Tuesday, June 07, 2016


Ali Has Left the Building

Muhammad Ali passed away this week and is mourned by people he touched throughout the world. No matter where he went, he was surrounded by fans who adored him.

Born in 1942 in Louisville Kentucky, he was named after his father Cassius Marcellus Clay. They were both named after a staunch Republican abolitionist from the 19th century. His father painted billboards and signs, and his mother was a household domestic. He descended from slaves in the American south, and grew up in an area of racial segregation. He was once denied a drink of water at a store. That irked him greatly.

Occasionally, his temper flared. When his bike was stolen, he was furious. Fortunately, a Louisville police officer and boxing coach, Joe Martin, directed him to a gym in the basement of a school. That is where he learned the trade.

Although it is seldom noted, Ali had great physical gifts which suited him to the ring. He had height, and a rock solid physique. He had quick hands, and quicker feet. He could take a punch, and show patience. To all competitors, he was the most infuriating opponent they ever faced.

Before a fight takes place, there are occasions when fighters just happen to be in the same room. It might be for a weigh-in, or simply an opportunity for the media to grab a note or two to hype the fight. Ali relished those opportunities, and always dominated those occasions.

He would announce that he was going to “Float like a butterfly, and sting like a bee”. He often denounced opponents as being ugly, and that the champ had to be beautiful. “Ain’t I pretty?” he would ask.

He was branded with many names throughout his career, one being “The Louisville Lip”. As a prize fighter, he just would not quit taunting opponents, increasing the popularity of a fight. He acknowledged that he had watched “Gorgeous George”, a popular wrestler from The Fifties, and adopted some of his shtick. George, with his beautiful blond flowing locks, wrestled for years around the world. George atomized the ring with perfume, and often gave orchids to the ladies.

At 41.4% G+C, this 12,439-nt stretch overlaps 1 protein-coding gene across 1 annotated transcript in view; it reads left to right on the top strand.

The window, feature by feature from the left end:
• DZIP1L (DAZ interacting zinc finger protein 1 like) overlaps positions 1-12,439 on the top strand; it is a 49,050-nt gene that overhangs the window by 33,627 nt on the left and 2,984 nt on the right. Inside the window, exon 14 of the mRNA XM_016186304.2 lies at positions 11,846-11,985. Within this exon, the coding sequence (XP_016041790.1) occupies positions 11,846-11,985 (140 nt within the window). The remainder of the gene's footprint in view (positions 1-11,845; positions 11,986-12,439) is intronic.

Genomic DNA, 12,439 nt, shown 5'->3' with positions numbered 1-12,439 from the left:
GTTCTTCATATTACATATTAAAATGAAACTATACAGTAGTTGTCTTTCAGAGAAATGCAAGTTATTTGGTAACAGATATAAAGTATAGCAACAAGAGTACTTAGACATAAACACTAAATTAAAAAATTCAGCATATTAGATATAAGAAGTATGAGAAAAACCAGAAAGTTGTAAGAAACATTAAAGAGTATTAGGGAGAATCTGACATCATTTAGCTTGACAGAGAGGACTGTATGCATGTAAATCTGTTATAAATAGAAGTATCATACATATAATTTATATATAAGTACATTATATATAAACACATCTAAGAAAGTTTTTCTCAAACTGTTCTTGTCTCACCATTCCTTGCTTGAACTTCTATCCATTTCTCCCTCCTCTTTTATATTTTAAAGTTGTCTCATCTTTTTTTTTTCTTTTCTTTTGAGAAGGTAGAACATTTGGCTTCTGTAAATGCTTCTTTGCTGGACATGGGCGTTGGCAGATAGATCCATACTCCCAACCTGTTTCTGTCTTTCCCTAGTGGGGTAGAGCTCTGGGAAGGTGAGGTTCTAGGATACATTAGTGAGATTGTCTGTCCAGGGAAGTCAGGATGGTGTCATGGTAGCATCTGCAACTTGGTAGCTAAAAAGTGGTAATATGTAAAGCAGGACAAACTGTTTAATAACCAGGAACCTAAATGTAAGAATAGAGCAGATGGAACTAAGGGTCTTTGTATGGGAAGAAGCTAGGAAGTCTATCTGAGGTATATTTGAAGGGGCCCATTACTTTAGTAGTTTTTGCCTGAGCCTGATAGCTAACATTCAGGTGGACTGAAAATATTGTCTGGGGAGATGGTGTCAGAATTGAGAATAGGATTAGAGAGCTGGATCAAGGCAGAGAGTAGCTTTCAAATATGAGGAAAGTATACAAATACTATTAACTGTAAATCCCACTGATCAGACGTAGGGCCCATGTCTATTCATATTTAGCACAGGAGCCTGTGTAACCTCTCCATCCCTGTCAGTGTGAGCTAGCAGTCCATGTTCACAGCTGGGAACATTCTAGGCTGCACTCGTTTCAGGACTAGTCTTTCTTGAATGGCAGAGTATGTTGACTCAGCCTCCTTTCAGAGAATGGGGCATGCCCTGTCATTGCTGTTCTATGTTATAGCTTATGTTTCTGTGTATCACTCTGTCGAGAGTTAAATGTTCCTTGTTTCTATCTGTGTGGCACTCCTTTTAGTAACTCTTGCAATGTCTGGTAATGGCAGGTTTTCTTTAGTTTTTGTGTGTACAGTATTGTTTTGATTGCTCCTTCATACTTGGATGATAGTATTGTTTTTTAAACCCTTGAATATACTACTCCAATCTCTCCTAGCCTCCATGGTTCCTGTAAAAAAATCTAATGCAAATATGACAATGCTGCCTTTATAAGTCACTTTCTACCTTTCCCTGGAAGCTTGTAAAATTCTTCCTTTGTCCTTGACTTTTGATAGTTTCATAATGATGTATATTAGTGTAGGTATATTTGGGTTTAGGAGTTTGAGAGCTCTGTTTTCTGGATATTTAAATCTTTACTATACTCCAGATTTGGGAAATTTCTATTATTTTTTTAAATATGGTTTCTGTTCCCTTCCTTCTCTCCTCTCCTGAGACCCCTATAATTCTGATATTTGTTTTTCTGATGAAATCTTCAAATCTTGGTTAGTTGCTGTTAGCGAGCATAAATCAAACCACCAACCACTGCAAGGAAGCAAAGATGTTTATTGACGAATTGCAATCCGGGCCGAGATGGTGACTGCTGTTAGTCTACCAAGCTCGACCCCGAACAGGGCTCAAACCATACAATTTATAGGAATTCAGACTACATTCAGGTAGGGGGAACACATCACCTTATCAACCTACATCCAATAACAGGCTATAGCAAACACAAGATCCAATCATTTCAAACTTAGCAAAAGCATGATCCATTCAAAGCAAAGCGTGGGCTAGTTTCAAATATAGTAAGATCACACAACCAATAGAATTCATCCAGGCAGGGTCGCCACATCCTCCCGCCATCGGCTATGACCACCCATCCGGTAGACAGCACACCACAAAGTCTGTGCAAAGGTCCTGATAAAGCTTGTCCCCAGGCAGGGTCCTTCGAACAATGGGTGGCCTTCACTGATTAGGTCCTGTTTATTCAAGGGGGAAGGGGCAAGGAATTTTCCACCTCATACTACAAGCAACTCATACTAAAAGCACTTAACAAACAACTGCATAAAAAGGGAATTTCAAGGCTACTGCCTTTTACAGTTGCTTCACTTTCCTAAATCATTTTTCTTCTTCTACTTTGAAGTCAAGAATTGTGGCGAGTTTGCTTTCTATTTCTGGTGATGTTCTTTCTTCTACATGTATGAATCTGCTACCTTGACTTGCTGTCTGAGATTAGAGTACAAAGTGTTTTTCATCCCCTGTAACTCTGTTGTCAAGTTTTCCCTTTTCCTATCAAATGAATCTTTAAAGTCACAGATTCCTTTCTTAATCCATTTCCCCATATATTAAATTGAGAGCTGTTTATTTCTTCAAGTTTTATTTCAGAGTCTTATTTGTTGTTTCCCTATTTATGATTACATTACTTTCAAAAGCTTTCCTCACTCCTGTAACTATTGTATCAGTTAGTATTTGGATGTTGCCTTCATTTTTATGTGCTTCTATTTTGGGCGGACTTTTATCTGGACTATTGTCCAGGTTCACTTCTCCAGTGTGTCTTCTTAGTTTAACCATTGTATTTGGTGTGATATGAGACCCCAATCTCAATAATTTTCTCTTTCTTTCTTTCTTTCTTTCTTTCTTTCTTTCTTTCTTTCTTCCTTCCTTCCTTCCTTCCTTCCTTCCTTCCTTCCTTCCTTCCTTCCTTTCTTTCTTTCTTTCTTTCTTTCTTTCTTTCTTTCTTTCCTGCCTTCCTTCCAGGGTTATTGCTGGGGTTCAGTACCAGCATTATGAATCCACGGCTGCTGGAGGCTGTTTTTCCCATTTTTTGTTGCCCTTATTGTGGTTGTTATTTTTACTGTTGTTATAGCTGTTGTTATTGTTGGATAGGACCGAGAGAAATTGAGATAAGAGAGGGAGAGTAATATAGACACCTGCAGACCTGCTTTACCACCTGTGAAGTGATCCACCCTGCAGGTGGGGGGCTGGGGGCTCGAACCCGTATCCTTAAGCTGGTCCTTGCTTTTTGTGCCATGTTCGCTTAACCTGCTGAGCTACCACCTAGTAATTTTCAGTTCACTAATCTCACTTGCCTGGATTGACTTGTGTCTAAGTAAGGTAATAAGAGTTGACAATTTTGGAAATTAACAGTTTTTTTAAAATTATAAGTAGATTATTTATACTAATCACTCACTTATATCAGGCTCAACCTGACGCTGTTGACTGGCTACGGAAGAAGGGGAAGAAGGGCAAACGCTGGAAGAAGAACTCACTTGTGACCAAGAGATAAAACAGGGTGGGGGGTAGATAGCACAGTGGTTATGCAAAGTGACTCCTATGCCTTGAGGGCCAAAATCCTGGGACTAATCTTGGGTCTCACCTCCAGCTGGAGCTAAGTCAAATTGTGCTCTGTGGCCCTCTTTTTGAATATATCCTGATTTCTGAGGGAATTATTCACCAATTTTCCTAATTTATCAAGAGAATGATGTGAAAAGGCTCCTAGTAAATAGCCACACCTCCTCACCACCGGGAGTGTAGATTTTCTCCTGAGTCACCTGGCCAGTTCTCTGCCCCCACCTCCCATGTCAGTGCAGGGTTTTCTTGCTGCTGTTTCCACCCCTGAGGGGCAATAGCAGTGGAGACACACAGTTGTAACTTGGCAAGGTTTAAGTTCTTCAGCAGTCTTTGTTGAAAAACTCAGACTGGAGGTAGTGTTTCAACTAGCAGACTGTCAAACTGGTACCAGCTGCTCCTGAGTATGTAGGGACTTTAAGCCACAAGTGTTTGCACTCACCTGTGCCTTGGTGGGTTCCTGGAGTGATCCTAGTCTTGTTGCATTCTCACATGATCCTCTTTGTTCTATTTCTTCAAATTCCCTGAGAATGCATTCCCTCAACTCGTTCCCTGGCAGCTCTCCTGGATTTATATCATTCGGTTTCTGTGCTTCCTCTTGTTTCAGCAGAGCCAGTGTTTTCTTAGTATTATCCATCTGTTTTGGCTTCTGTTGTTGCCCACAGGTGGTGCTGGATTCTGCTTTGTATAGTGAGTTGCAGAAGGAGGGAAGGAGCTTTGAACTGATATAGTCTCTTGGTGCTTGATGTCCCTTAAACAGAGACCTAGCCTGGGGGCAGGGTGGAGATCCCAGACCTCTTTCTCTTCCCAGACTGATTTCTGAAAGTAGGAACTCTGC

Gorgeous George

Prior to his professional career, Ali won a gold medal at the Rome Olympics in the Light Heavyweight division. Francesco de Piccoli was the Heavyweight champ, never to be heard from again. As a pro, Ali’s record was 56 wins, 5 losses. His final loss to Canadian Trevor Berbick was not pretty, nor were his losses to Larry Holmes and Leon Spinks near the end of his career.

In 1966, Ali refused to be conscripted into the American military, at that time involved in Vietnam. He was stripped of his titles, and found guilty of draft evasion. The conviction was overturned in 1971.

There are many wonderful movies and documentaries about Ali. He even has a star on the Hollywood Walk of Fame. It was placed vertically, not horizontally, according to his directions. He did not want people walking on his name.


The question always arises as to whether or not he was the greatest of all time. Very difficult to answer, Certainly, Rocky Marciano comes to mind as a great heavyweight champion. He won all 49 of his fights, and his career was tragically cut short when he was killed in a car accident.


Joe Louis, “The Brown Bomber”, knocked out James Braddock to win the title. He then defended the title 25 times successfully over a 12 year period. Louis later earned a few extra dollars in the wrestling ring as a referee, even at the Memorial Arena in Belleville.


Another former Heavyweight champ also worked the wrestling ring in the small towns. Jack Dempsey fought 64 times, winning 49 by knockout. His most memorable bouts were against Gene Tunney and Jack Sharkey.

James Hurst

June 7, 2016.

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